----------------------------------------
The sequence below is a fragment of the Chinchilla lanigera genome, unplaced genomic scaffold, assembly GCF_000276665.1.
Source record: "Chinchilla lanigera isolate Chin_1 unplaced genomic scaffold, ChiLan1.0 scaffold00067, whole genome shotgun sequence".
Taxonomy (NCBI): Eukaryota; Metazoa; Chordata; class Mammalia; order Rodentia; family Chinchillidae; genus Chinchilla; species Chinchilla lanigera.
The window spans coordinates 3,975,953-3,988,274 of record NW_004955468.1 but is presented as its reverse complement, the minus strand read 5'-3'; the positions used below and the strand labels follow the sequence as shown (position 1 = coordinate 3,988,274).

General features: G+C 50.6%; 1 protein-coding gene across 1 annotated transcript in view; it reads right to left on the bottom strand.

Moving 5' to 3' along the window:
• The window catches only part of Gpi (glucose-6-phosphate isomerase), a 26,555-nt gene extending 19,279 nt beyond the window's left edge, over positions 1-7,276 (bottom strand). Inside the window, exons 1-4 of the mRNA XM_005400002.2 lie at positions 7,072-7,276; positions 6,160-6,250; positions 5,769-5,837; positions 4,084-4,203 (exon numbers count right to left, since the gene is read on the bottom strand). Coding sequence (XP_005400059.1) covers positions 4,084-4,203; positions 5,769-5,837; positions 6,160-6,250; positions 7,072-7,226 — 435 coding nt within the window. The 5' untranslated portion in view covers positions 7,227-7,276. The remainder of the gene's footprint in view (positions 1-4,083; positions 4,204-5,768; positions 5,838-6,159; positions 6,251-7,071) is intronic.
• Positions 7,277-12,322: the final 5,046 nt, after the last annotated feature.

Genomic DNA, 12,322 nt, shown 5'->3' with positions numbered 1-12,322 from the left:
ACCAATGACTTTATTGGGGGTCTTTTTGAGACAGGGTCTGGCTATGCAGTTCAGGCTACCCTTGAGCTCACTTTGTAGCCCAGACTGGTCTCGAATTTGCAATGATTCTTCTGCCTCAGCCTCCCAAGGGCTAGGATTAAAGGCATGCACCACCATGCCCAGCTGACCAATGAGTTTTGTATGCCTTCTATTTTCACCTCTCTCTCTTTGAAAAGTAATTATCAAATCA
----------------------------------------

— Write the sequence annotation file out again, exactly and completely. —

The sequence below is a fragment of the Chinchilla lanigera genome, unplaced genomic scaffold, assembly GCF_000276665.1.
Source record: "Chinchilla lanigera isolate Chin_1 unplaced genomic scaffold, ChiLan1.0 scaffold00067, whole genome shotgun sequence".
Taxonomy (NCBI): Eukaryota; Metazoa; Chordata; class Mammalia; order Rodentia; family Chinchillidae; genus Chinchilla; species Chinchilla lanigera.
The window spans coordinates 3,975,953-3,988,274 of record NW_004955468.1 but is presented as its reverse complement, the minus strand read 5'-3'; the positions used below and the strand labels follow the sequence as shown (position 1 = coordinate 3,988,274).

General features: G+C 50.6%; 1 protein-coding gene across 1 annotated transcript in view; it reads right to left on the bottom strand.

Moving 5' to 3' along the window:
• The window catches only part of Gpi (glucose-6-phosphate isomerase), a 26,555-nt gene extending 19,279 nt beyond the window's left edge, over positions 1-7,276 (bottom strand). Inside the window, exons 1-4 of the mRNA XM_005400002.2 lie at positions 7,072-7,276; positions 6,160-6,250; positions 5,769-5,837; positions 4,084-4,203 (exon numbers count right to left, since the gene is read on the bottom strand). Coding sequence (XP_005400059.1) covers positions 4,084-4,203; positions 5,769-5,837; positions 6,160-6,250; positions 7,072-7,226 — 435 coding nt within the window. The 5' untranslated portion in view covers positions 7,227-7,276. The remainder of the gene's footprint in view (positions 1-4,083; positions 4,204-5,768; positions 5,838-6,159; positions 6,251-7,071) is intronic.
• Positions 7,277-12,322: the final 5,046 nt, after the last annotated feature.

Genomic DNA, 12,322 nt, shown 5'->3' with positions numbered 1-12,322 from the left:
ACCAATGACTTTATTGGGGGTCTTTTTGAGACAGGGTCTGGCTATGCAGTTCAGGCTACCCTTGAGCTCACTTTGTAGCCCAGACTGGTCTCGAATTTGCAATGATTCTTCTGCCTCAGCCTCCCAAGGGCTAGGATTAAAGGCATGCACCACCATGCCCAGCTGACCAATGAGTTTTGTATGCCTTCTATTTTCACCTCTCTCTCTTTGAAAAGTAATTATCAAATCA